Pullman is a water city, yet much of that water remains out of the consciousness of most residents. The city’s original name was “Three Forks,” a reference to the founding of the city at the intersection of three distinct streams: the Missouri Flat Creek and the Dry Fork Creek, which both flow into the South Fork of the Palouse River.
Yet the Dry Fork is largely invisible to most citizens, hidden underground for nearly one-half of a mile as it flows under the sidewalks along Grand Boulevard in downtown Pullman.
Landscape Architecture students from WSU’s Voiland College of Engineering and Architecture have developed ways to reveal to the public the hidden portion of Dry Fork Creek. Methods include installing art above the course of the Creek, collecting data about the creek including pollutants, creating diagrams to illustrate qualities of the buried creek and creating a social media network to share their findings.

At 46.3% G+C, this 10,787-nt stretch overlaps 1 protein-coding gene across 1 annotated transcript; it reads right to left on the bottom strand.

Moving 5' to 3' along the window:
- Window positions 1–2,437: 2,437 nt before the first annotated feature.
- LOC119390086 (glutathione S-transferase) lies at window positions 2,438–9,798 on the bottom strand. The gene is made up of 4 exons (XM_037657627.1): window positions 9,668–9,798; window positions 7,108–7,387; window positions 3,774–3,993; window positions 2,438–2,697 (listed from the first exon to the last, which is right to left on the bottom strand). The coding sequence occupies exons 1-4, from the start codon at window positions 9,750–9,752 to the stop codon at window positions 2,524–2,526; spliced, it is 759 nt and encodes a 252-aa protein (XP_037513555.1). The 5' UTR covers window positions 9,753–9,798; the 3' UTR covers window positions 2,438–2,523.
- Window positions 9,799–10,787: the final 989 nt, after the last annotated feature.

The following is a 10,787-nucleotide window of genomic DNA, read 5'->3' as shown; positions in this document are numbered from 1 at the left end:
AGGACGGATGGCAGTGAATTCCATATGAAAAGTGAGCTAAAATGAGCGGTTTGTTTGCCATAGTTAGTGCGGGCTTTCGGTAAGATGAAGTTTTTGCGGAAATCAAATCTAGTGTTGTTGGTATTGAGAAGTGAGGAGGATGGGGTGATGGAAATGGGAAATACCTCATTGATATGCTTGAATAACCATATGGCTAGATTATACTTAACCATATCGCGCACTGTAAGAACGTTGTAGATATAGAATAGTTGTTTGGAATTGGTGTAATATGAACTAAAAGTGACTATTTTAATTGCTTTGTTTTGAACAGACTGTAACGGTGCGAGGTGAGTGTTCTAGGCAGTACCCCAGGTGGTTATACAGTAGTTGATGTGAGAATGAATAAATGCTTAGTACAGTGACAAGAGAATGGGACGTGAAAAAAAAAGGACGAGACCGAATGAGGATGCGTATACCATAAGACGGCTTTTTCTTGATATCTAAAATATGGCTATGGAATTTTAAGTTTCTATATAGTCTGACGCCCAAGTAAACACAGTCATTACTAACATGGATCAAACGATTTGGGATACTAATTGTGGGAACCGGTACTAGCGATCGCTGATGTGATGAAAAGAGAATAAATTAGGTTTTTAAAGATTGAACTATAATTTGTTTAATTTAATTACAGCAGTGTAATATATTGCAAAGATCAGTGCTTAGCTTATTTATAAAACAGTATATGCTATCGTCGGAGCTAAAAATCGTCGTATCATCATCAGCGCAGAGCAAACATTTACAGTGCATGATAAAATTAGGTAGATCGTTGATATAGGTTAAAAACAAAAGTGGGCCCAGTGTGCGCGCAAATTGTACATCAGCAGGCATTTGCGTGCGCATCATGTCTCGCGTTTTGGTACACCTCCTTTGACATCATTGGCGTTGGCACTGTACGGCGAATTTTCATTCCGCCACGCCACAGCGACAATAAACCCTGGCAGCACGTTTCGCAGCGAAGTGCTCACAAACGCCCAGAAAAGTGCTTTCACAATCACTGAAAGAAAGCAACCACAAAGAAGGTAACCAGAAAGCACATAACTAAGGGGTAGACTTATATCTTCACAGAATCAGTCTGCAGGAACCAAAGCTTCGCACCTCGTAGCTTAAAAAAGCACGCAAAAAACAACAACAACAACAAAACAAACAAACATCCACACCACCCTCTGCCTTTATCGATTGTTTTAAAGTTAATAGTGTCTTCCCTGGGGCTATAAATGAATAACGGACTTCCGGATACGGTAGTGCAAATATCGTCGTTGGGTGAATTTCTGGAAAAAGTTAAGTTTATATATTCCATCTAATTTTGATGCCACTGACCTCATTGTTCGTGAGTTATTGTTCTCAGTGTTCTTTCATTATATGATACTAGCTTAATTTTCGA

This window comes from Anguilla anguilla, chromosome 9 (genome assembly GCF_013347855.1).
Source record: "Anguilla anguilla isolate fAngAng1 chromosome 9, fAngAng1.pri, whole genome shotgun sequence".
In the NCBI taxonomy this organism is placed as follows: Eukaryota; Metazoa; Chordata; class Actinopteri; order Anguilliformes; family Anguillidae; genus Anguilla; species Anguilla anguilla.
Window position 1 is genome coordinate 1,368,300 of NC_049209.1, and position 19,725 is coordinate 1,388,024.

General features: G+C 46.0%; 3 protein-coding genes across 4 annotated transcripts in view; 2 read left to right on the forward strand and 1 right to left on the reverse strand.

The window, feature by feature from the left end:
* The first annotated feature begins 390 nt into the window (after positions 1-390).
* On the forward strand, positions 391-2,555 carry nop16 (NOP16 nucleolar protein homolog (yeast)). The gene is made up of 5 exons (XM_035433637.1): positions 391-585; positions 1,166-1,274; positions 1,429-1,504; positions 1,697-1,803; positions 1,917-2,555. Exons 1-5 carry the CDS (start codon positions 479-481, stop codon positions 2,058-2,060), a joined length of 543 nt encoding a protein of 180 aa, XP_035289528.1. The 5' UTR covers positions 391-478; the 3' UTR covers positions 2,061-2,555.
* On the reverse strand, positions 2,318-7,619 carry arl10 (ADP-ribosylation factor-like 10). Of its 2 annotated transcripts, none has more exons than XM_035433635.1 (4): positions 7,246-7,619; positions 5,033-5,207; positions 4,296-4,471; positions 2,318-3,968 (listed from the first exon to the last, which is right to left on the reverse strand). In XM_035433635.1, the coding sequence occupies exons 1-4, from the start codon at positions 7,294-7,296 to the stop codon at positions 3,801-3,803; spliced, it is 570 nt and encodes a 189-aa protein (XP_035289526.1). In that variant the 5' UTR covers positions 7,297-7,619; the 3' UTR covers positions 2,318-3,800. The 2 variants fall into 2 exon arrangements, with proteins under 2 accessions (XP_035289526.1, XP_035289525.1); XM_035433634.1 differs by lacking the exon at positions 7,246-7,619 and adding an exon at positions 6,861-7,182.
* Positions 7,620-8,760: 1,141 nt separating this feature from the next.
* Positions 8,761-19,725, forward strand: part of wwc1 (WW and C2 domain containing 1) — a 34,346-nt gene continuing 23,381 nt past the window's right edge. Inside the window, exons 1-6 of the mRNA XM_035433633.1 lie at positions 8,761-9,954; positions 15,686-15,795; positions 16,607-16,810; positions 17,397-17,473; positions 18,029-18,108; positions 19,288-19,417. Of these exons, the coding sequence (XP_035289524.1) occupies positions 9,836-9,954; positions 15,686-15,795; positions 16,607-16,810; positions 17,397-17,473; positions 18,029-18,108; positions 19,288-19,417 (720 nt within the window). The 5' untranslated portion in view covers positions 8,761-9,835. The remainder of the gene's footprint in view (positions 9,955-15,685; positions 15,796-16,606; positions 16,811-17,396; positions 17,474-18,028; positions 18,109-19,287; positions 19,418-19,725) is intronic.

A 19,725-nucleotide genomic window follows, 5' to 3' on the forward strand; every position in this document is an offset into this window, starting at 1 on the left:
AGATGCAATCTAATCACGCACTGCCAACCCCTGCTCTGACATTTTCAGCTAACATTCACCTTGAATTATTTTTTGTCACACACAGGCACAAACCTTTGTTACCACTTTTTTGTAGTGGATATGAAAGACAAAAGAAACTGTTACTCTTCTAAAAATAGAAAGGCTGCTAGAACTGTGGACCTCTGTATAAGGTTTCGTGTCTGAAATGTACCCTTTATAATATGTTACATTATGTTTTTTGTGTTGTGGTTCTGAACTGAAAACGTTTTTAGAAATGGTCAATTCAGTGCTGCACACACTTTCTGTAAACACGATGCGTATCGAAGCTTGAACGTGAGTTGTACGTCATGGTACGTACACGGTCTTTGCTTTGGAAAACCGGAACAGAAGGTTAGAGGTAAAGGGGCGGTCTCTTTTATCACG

The overall goal of the project is to increase the public’s awareness of the Dry Fork Creek, and by doing so increase efforts to improve water quality of the stream.
The landscape architecture students will be finalizing their artistic expressions along Grand Boulevard on Friday, September 1 at 2:00pm near the Neill Public Library. Students will be installing art along poles in the area as well as on the sidewalk covering the creek itself.
Also featured as WSU students use art to show water pollution – The Daily Evergreen (September 6, 2017)
Contact: Professor Steve Austin, School of Design and Construction (859)473.3880